Real vinaigrette

Real vinaigrette

It may seem unnecessary to post a recipe for vinaigrette. But although I will admit to doing it myself sometimes when I’m in a hurry, putting a few ingredients in a jar and shaking it does not result in true vinaigrette in my opinion. Real vinaigrette is an emulsion with the consistency of thin cream, and a hopeful shake will not emulsify oil and liquid; it just blends them temporarily. So this is how you do it properly. It takes longer, but one benefit is that you need less of it, because it sticks to your salad leaves better!

A note on proportions: you often see recipes that specify two or three times oil to vinegar. This will be far too acid; you need to aim for 4 to 5 times. So measure out roughly that amount of oil, and taste the dressing as it thickens so you can adjust the amount to your taste.

Dijon mustard, a clove of garlic, or both (see below)
vinegar of your choice, or lemon juice
extra-virgin olive oil, nut oil, grapeseed oil, or a mixture
salt and pepper

Theoretically you can make vinaigrette simply with oil, vinegar, and seasoning, but it’s a lot easier to emulsify if you start with either garlic or mustard. If using garlic, peel the clove of garlic, put it in a mortar, sprinkle with salt, and pound it to a paste. If using mustard simply put a teaspoonful (or more to taste) in the bottom of your mortar or small bowl.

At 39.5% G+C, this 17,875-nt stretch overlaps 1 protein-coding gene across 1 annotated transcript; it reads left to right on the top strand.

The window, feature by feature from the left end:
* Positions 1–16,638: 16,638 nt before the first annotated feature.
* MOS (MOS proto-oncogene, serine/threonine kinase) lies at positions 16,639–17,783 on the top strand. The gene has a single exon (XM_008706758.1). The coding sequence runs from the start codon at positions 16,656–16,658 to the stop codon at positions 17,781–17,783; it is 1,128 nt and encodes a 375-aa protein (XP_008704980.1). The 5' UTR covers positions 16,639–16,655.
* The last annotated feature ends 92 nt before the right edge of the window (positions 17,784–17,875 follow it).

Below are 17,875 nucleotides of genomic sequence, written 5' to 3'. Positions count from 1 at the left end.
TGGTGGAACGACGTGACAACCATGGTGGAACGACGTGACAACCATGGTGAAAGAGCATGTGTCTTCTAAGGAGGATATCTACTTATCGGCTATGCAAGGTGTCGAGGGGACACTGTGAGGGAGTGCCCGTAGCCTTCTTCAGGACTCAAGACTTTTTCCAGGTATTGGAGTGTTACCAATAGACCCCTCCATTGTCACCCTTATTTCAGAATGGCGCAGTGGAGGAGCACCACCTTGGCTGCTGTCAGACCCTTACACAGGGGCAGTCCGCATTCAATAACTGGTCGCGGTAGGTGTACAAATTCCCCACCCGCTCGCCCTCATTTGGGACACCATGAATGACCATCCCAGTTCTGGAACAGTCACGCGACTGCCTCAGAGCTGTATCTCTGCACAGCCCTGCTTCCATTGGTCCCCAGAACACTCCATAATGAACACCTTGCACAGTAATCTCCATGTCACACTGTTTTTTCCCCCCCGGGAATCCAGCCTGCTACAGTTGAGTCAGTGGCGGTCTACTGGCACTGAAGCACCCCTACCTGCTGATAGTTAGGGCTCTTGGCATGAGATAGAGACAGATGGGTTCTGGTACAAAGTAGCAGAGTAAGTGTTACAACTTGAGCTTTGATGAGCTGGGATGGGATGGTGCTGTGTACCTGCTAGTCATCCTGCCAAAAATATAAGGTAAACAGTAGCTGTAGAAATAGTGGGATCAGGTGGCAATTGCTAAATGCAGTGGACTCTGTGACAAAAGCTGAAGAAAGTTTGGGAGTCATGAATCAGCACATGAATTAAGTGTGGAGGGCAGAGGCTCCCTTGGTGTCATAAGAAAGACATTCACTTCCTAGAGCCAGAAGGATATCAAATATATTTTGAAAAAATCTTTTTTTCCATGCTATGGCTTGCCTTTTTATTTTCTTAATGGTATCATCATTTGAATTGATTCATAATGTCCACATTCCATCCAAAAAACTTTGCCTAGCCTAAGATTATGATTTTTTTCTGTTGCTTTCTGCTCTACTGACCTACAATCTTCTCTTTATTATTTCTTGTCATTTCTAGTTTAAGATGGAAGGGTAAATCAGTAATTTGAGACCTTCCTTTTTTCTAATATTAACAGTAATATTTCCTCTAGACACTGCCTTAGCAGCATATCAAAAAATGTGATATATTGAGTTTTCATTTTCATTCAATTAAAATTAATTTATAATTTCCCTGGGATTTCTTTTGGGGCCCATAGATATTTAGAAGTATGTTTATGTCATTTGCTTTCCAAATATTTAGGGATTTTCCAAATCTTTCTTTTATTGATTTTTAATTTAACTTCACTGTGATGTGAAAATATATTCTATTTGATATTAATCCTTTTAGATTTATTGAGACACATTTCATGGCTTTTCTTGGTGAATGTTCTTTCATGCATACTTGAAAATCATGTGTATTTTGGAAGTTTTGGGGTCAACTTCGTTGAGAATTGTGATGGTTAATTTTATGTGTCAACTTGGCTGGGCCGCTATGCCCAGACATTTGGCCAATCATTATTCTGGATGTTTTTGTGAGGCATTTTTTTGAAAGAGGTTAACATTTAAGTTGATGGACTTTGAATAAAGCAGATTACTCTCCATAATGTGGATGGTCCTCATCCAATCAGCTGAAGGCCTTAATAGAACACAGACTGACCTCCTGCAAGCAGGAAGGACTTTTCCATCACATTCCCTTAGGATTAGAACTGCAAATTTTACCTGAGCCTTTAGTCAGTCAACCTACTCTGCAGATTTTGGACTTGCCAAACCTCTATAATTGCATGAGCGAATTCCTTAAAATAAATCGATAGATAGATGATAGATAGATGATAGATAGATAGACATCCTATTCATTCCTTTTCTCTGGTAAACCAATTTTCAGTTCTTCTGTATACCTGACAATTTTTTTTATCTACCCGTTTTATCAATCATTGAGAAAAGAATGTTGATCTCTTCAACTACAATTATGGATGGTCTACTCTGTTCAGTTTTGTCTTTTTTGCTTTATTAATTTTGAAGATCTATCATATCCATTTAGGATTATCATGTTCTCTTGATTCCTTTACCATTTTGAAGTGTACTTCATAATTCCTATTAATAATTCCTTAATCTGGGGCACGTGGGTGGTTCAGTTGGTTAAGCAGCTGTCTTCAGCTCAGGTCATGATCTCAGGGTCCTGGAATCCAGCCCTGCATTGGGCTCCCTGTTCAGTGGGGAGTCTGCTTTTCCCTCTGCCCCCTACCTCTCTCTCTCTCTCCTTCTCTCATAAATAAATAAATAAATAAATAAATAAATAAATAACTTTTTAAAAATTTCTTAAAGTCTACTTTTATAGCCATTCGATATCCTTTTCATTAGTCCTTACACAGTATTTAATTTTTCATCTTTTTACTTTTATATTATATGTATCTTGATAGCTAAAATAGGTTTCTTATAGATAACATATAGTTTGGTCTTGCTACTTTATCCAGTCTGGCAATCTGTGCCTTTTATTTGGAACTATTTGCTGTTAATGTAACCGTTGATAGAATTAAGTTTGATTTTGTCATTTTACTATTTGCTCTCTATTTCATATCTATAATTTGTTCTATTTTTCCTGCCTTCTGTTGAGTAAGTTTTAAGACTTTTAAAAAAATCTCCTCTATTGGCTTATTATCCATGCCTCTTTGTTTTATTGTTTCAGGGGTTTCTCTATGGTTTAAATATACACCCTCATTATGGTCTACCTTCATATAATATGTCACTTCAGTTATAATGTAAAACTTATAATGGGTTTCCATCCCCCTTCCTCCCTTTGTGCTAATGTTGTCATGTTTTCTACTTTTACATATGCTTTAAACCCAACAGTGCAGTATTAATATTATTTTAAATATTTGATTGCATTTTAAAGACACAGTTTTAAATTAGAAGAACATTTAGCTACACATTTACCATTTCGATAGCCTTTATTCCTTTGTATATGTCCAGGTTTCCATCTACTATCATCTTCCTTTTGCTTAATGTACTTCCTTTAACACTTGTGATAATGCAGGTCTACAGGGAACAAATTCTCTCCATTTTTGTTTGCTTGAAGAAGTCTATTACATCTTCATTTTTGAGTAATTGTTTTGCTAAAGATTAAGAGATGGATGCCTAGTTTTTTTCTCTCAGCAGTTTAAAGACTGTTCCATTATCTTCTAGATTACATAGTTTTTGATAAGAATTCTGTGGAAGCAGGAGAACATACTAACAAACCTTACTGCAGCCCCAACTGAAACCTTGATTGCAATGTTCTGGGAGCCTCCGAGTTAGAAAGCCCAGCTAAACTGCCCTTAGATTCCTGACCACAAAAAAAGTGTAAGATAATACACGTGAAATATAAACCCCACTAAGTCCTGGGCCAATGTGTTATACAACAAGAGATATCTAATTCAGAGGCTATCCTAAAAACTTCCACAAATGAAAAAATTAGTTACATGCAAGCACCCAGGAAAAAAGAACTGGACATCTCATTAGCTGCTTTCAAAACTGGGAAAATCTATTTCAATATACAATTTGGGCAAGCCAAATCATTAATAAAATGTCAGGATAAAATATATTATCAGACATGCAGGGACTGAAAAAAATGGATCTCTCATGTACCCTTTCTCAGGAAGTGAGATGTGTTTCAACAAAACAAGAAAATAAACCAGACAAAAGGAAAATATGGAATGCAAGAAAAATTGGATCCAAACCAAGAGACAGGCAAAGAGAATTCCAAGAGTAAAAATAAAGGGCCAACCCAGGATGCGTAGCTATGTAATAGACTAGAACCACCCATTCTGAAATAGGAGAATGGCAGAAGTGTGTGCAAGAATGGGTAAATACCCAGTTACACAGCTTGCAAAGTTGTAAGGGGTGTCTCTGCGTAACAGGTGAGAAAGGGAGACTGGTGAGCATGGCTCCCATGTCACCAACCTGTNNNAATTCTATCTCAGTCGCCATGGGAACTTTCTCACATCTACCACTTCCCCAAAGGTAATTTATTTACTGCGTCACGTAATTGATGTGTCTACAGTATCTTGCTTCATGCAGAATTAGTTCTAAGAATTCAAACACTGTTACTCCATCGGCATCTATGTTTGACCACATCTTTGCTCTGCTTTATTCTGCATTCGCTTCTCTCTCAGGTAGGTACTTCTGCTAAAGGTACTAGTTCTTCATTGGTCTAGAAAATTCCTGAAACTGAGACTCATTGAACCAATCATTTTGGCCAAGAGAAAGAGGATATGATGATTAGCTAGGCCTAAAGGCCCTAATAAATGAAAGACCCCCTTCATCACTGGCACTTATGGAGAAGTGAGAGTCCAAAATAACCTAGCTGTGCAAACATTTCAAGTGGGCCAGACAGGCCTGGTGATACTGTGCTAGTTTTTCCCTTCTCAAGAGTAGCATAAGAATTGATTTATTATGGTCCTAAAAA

Add a tablespon or two of vinegar; the classic is red wine vinegar, but I also like to use cider or sherry vinegar. You can use balsamic, but although it tastes good it does have the unfortunate effect of making your vinaigrette look like gravy. Some salads are nice with lemon juice (e.g. avocado). Stir the vinegar into the garlic or mustard.

Now take a small whisk and start beating the oil in drop by drop, as if you were making mayonnaise. I use a little oil can that drizzles the oil in a thin stream; it’s perfect for this. You can start adding it a little faster as it thickens. Taste as you go until the acidity is right for you. Add salt and pepper to taste. Done. Make sure your salad is thoroughly dry before adding the dressing and tossing to coat.

You can store leftover dressing in a jar and use within a couple of days; if you put it in the fridge it will probably separate, but shaking the jar before use will make it look presentable again.

Variation: you can make vinaigrette with single cream, replacing some of the oil; it’s less fattening (yep, cream is lower fat than oil!). In this case it’s easier to make; just mix together 1 tbs mustard, 2 tbs vinegar, 4 tbs olive oil, and 2 tbs cream. This is particularly nice on a simple green salad with walnuts and diced ham or cheese.

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